When you receive your commitment, verify the proposed insured on the schedule A. It may be you or another designation. Look for the contract sales price and compare the loan amount to your contract. If it is all cash then no need to worry about the loan amount. The boxes should be checked for an owner’s title insurance policy and loan policy, if not paying cash. Check the estate or interest in the land described and referred to in the commitment (fee, leasehold, etc.). Look for a date and time. Look at the land description. It should not be an address; it should be a complete legal description. If these items do not appear on your commitment Schedule A, you should ask your attorney, Realtor, and escrow agent why they are not there.
There are specific title commitment issues:
Easements: An easement gives persons other than the owner access to or a rightof-way over the homeowner’s property. Easements should be considered, espe- cially if the buyer is considering changes such as improvements and use.
CC&R’s and other deed restrictions: The declaration of covenants, conditions and restrictions for a homeowner’s association is recorded against the property. CC&Rs can be enforced by an association, or it may be enforced by the other homeowners. As a buyer, you should carefully read the CC&Rs and any other documents affecting the property and usage.
Access: Failure of the public records to disclose a right of access to the property will be noted in the commitment. Landlocked property may be sold. The lack of access must be disclosed to the buyer.
Military airports: Buyers in the vicinity of a military airport will appear on the commitment.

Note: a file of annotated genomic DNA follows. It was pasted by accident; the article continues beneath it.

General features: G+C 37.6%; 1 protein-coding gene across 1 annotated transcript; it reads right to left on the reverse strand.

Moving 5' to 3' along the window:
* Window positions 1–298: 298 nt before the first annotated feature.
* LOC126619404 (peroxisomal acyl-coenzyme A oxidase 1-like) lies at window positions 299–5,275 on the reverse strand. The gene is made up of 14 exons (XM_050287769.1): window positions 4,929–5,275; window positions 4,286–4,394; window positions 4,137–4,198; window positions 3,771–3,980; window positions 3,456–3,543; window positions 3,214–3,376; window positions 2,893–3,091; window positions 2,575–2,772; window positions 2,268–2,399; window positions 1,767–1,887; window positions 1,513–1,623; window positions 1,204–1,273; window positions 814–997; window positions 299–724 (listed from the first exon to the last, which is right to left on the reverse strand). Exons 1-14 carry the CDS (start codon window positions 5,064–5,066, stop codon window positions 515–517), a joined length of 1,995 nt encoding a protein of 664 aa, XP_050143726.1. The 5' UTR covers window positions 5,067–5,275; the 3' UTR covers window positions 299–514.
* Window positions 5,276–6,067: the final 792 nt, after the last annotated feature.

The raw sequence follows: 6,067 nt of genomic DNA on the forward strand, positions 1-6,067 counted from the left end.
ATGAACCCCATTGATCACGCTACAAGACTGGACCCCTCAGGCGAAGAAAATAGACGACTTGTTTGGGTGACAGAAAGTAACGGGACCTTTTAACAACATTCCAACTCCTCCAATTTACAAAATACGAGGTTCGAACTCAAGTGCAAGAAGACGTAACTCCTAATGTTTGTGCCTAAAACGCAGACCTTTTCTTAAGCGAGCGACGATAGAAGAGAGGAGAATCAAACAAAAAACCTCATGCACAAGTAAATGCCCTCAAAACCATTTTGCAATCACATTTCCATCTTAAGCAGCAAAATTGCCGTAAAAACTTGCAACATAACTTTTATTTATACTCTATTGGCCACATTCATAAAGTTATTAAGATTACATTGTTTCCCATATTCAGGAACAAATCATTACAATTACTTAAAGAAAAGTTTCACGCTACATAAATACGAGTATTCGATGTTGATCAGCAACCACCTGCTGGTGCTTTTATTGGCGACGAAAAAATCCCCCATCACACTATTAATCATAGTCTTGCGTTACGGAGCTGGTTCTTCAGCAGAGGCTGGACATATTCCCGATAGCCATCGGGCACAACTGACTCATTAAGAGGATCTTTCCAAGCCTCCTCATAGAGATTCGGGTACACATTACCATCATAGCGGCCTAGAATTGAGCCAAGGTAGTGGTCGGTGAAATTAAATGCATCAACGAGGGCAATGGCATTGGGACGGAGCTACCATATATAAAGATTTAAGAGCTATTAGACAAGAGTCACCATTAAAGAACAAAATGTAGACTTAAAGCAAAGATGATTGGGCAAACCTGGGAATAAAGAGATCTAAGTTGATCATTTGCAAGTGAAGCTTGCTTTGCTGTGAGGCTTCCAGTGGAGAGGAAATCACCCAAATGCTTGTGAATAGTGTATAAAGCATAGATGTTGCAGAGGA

Judgments: A recorded judgment is a lien on all real property. A judgment lien against the seller usually must be paid prior to the escrow closing.
Bankruptcy: If the seller has filed bankruptcy, the bankruptcy trustee will have to approve the sale before escrow closing. A court order may be necessary. Be prepared for the time involved.
Liens: There are numerous types of liens that may need to be paid and released before the escrow closing. These liens may include state and federal tax liens. In a federal tax lien the government establishes its interest in the property and any property acquired after the lien is filed.
Endorsements: In addition to the coverage available under the title insurance, additional coverage can be obtained through endorsements. You should ask for everything that is available. Then make a decision after the explanation for the products that fit. If they cannot explain, or if they say, “There are no additional products” then find someone who can really help you.
Title Insurance Policy: The title insurance policy is issued after recording. The title insurance policy does not insure that a title defect will not occur; it insures that if a title defect occurred prior to the policy date; the buyer will be indemnified if the defect cannot be cured.
It is extremely important to read the commitment completely. Consult with your attorney. It may be the best money you spend for a lifetime of comfort.
Otis Phillips has been in the title business since 1978 and has served as an independent title agent, in direct office management, and in the underwriter arena in 14 states. Contact him at firstname.lastname@example.org or 505.577.3601.